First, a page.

It can be overwhelming to get started with prescribing for and managing orthokeratology (ortho-k) patients, but the effort can be extremely beneficial for both patients and practitioners. Here, my associate, Brittany Boland, OD, shares her experience with learning how to prescribe ortho-k lenses in our clinic.

You Don’t Know What You Don’t Know

Orthokeratology, overnight corneal reshaping, and corneal reshaping therapy are all terms that just a few months ago were intimidating and daunting to me. I had a preconceived notion that fitting these lenses was just too complicated; and, in some ways, many eyecare practitioners also seem to have this notion: In 2017, out of all of the contact lens fits in the United States, only 11% were with GP lenses and, of these, only 6% were ortho-k (Nichols, 2018). There aren’t many practitioners who are actually fitting these lenses. Another potential reason for this general lack of knowledge is that ortho-k is sometimes considered a fringe topic at educational institutions—for example, it was not covered extensively in my recent optometric education.

Thinking back, I simply lacked the knowledge base of how ortho-k works. Misinformation and myths about ortho-k create a negative impression for many practitioners. For instance, a common misconception is that ortho-k contact lenses physically compress corneal tissue, making them unsafe particularly with overnight wear. In addition, the thought of instructing children to sleep while wearing contact lenses is concerning; but, the reality is that very few adverse events have actually happened with overnight ortho-k lens wear. In fact, one study showed that the rate of microbial keratitis with ortho-k lenses is no greater than with extended wear (Bullimore et al, 2013).

My Experience with Ortho-k

Since starting to fit ortho-k lenses about five months ago, I have been ecstatic about how truly rewarding the experience has been thus far. My first ortho-k patient was very memorable—a frightened 8-year-old girl who had to fight back tears during lens application. She was so shy and timid on the initial fitting that she barely said three words. But on the day-one follow up, she was smiling ear to ear and had so much to say about her vision. She not only could see much better, she also was proud of herself, and her confidence level skyrocketed.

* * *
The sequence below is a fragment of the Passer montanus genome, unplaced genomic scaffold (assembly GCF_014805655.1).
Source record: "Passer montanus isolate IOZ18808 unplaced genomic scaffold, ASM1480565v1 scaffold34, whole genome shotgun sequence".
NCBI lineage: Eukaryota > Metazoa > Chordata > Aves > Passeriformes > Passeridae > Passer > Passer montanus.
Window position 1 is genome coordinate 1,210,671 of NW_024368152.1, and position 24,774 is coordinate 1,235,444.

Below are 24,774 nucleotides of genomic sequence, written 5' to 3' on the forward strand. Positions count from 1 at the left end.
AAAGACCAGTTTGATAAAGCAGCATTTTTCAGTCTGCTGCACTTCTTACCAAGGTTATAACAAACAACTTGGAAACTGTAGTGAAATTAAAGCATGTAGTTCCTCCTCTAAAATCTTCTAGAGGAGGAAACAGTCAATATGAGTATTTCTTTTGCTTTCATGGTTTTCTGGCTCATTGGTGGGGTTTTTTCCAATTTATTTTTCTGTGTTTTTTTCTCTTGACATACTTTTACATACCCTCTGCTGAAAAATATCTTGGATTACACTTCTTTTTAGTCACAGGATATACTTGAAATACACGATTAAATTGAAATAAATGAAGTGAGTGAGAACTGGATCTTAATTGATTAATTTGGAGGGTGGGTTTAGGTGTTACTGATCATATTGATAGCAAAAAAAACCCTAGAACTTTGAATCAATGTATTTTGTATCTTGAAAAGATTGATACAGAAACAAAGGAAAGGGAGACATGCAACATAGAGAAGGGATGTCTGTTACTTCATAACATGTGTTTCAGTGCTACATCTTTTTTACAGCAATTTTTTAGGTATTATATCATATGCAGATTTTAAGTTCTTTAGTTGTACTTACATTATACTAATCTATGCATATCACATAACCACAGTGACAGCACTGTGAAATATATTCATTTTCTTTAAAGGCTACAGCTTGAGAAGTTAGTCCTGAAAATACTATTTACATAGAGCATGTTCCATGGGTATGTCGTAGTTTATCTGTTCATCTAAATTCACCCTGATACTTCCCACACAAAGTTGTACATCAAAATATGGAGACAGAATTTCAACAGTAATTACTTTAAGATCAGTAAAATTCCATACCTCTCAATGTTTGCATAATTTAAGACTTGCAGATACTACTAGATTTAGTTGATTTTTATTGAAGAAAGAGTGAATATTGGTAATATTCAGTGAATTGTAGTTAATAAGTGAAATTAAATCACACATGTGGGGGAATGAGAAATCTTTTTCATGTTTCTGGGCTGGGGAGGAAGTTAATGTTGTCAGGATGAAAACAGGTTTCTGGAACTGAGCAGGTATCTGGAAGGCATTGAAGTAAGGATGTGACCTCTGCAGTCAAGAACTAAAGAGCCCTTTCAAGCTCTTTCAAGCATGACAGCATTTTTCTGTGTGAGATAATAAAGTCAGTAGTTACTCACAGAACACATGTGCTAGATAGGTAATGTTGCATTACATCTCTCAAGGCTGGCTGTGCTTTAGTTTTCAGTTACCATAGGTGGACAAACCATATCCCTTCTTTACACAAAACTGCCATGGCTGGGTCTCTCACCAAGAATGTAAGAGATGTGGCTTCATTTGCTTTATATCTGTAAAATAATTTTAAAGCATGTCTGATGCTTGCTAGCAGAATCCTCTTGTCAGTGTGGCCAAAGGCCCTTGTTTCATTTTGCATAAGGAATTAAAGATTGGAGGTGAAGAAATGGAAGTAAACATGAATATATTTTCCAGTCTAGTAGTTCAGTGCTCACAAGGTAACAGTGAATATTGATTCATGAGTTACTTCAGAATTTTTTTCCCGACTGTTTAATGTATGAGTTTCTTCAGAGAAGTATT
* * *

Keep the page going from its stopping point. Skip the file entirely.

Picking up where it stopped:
The fact that we can give many of these children clearer vision on day one, confidence in themselves, and freedom from glasses or soft contact lenses, all while providing a way to possibly slow eye growth, is highly motivating. After my first few fittings, I knew that I wanted to become an ortho-k expert. My patients deserve it.

Build Your Own Experience

I encourage all of you who are looking to offer ortho-k but are new to prescribing for and managing these patients to find a mentor. Sure, you can learn how to fit these lenses from online resources and from webinars, but having a mentor who is skilled in ortho-k can help you troubleshoot and work through those challenging cases. The manufacturers can also be of tremendous help.

Fitting these lenses has been a game changer for me. It is our opportunity as eyecare professionals to offer ortho-k to patients not only as a way to correct refractive error, but also for myopia management.

Staying up to date on current trends and clinical studies regarding myopia control, being ready to answer the tough questions from patients (and especially parents), and being confident in the ability to fit these lenses has helped me find joy and success with ortho-k. I’m excited for what the future holds for myself and others who are new to ortho-k. With studies indicating that the prevalence rates of myopia in most parts of the world are rising (Holden et al, 2016), what a fantastic time to get involved and make a difference in the lives of our patients. CLS

For references, please visit and click on document #280.